LastWord Live Blogs The BAFTAs 2016 - Hit REFRESH For Updates Throughout
Here we are once again gathered at London’s Royal Opera House to see how BAFTA came home to roost this year. As ever, stars are gathered, minor celebrities are waiting for the post parties and here comes Stephen Fry to charm us with his erudite naughtiness. At more or less this same time tomorrow night on BBC prime time, Fry is presenting a programme in which he discusses his attempted suicide in 2012. And here he is tonight blowing kisses to Leonardo DiCaprio. No wonder they call him a polymath!
Fry goes into his monologue with typical aplomb and style…self-deprecating to begin with, and then onto the Valentine’s connection. Sly Spotlight move there. And Matt Damon and his potato love gag. Praises The Revenant – British weather joke followed by “Bare scene with Leonardo DiCaprio.” And then “the Force finally woke up” – cue Boyega – handles “I am your father” gag well. Then it’s all hail Spielberg, at the BAFTAs for the first time in 23 years. Nice polonium gag. Trumbo becomes Trumpo – “Well, it was there.” Fry praises America for syrup on bacon and then goes for the kiss-cam – Stanley Tucci and Cuba Gooding Jr oblige. As do Leo and Maggie Smith. Awesome. Julianne Moore and Bryan Cranston go for it. And it’s Eddie Izzard and Rebel Wilson.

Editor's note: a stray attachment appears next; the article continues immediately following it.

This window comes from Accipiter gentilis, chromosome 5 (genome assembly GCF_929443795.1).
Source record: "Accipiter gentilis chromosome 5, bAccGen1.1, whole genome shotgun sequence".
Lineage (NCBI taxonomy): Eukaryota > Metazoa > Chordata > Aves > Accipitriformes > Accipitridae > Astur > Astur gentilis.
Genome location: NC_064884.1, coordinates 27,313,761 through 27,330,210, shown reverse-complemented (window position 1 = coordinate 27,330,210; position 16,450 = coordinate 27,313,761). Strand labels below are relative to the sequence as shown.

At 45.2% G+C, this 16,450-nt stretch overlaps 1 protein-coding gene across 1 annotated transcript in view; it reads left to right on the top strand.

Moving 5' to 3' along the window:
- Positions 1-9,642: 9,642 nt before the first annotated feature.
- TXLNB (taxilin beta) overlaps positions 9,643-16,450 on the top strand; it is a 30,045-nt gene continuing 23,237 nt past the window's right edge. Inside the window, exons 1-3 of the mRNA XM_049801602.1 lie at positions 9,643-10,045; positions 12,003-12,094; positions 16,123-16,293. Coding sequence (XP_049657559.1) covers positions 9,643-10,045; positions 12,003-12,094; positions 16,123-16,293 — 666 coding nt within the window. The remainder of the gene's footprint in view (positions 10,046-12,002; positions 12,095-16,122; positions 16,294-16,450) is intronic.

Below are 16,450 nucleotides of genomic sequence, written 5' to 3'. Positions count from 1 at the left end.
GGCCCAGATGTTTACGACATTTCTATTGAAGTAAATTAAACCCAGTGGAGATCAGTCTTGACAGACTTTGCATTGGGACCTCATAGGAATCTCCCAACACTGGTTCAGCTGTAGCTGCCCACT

Singles out Matt Damon for future kicking of arse. Then “Look, it’s Maggie Smith” – “if she was any more of a national institution she’d have railings around her.”
Cue the year's montage, this time forsaking a British music non-entity for a hugely appropriate Heroes from the late Mr Bowie. And "Chewie, we're home."
As ever, the ceremony per se starts with the award for Outstanding British Film. We think this is going to Brooklyn, but… Anyway, it’s Kate Winslett and Idris Elba to present. Winslett needs her glasses as “I’m so old now.” And the winner is – YES!! Brooklyn – it’s not just that we called it, it’s that it’s the right thing to do. Saoirse takes the stage (hopefully not for the last time tonight.)